Council of the Air Line Pilots Association. “This pilot group has endured more than its
share of sacrifices since 9/11. We have flown through the airline’s bankruptcy, taking
drastic pay cuts and losing our pensions. We’ve witnessed the loss of thousands of
United pilot jobs through outsourcing and off-shoring.
“This is a great win for the pilots, a great win for the American people, a great win
for those who put safety first in America, and a great win for U.S. jobs. Once today’s
agreements are finalized and approved by our membership, we look forward to
getting to work under this new agreement and doing what we do best, which is
providing United customers with a safe and comfortable traveling experience.
“We stand at the threshold of a new day at United Airlines and we are ready to join
forces with our Continental brethren to help build the new United into the world’s
preeminent airline.”
“After many years of enduring the hardships of concessionary and bankruptcy-era
contracts, we are pleased to have finally reached an agreement that will allow our
pilots and their families to see gains in compensation, work rules, job protections,
and retirement and benefits,” said Captain Jay Pierce, chairman of the ALPA unit
representing Continental pilots. “Our pilots must be recognized for the hundreds of
millions of dollars in annual givebacks that ultimately allowed our airline to remain
competitive, prosper and avoid the economic turmoil that befell others in the
industry. Further, they deserve to be recognized for their role in building the success
of the company and for the role they will play in the success of the merger of equals
with United. We are pleased to be able to move forward with true progress towards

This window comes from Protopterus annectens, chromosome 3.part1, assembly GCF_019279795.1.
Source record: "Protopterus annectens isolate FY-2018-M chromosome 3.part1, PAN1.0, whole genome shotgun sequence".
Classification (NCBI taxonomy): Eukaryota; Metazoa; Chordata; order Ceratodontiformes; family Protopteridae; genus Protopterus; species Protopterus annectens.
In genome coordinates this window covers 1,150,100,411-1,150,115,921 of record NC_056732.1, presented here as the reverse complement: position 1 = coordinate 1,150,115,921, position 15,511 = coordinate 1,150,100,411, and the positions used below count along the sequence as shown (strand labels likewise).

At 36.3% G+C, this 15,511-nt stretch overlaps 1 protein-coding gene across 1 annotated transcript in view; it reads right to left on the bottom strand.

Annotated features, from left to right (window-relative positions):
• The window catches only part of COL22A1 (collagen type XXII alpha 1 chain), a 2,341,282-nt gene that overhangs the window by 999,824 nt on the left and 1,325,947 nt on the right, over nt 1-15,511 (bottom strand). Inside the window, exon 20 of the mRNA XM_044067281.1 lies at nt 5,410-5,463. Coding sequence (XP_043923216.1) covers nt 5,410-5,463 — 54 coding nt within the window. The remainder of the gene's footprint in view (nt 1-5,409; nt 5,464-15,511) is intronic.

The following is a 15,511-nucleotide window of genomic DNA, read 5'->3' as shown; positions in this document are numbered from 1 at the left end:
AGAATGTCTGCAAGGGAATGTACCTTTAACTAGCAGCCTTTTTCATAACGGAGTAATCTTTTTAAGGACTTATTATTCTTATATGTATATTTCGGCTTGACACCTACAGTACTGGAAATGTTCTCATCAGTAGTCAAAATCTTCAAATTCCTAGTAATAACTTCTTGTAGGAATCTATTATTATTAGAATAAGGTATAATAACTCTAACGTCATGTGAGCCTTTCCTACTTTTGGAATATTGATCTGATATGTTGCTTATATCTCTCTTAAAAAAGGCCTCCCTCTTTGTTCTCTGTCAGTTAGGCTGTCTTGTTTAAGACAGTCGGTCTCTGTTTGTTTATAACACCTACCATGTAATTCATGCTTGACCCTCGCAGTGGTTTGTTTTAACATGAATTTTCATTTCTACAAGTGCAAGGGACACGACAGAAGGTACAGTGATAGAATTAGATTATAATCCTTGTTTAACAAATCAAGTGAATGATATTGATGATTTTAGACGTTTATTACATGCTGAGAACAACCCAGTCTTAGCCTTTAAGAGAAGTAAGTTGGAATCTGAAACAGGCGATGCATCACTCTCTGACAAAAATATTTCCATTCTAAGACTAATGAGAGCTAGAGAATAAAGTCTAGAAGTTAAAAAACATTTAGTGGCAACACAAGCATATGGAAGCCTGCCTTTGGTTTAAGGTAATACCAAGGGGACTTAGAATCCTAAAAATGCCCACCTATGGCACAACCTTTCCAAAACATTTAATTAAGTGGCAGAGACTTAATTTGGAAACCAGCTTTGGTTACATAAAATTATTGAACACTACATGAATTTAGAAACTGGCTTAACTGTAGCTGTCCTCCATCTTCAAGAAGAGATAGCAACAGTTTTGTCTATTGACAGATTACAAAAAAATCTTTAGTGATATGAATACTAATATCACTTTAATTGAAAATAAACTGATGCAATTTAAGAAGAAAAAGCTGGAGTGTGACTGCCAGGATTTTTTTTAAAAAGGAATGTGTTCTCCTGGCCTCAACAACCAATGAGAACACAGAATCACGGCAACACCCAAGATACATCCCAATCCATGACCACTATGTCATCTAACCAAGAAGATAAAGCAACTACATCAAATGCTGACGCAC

completion of the merger of our airlines. Once there is pilot approval of this contract,
the operations of the two airlines can finally begin to be integrated for the ultimate
benefit of our passengers, pilots and United employees, and shareholders. We can
begin to deliver on the promise of the world’s largest and best airline.”
Negotiations for the JCBA have been under the supervision of the National Mediation
Board (NMB). Terms of the agreement must now be converted into a tentative
agreement (TA). Until that process is complete, details of the TA will not be released.
The TA will be presented independently to ALPA’s governing bodies for each of the
Continental and United pilot groups for consideration. If approved, it will be sent to
the pilots of both carriers for a combined ratification vote.
The Air Line Pilots Association, International (ALPA) is the largest airline
pilot union in the world and represents more than 53,000 pilots at 37 U.S. and
Canadian airlines. There are approximately 7,000 pilots at United and 5,000 pilots
at Continental Airlines.
###
Contacts:
Dave Kelly, United Master Executive Council
847/292-1708
david.kelly@alpa.org
Amy Flanagan, Continental United Master Executive


25 Post contains images RDH3E : This would be the first JCBA. In reality it's more like 160+ seats, but the smaller (120ish) jets are a network necessity. I like how they make it so
26 flyhossd : Where does it say that? I certainly don't take it that way. Is there anything in that statement (about concessions, etc.) that you believe to be untr
27 RDH3E : C'mon, it is an obvious rallying cry. The same thing that has been said for the last 10 years "we want our pre-BK contract back". To your point, it i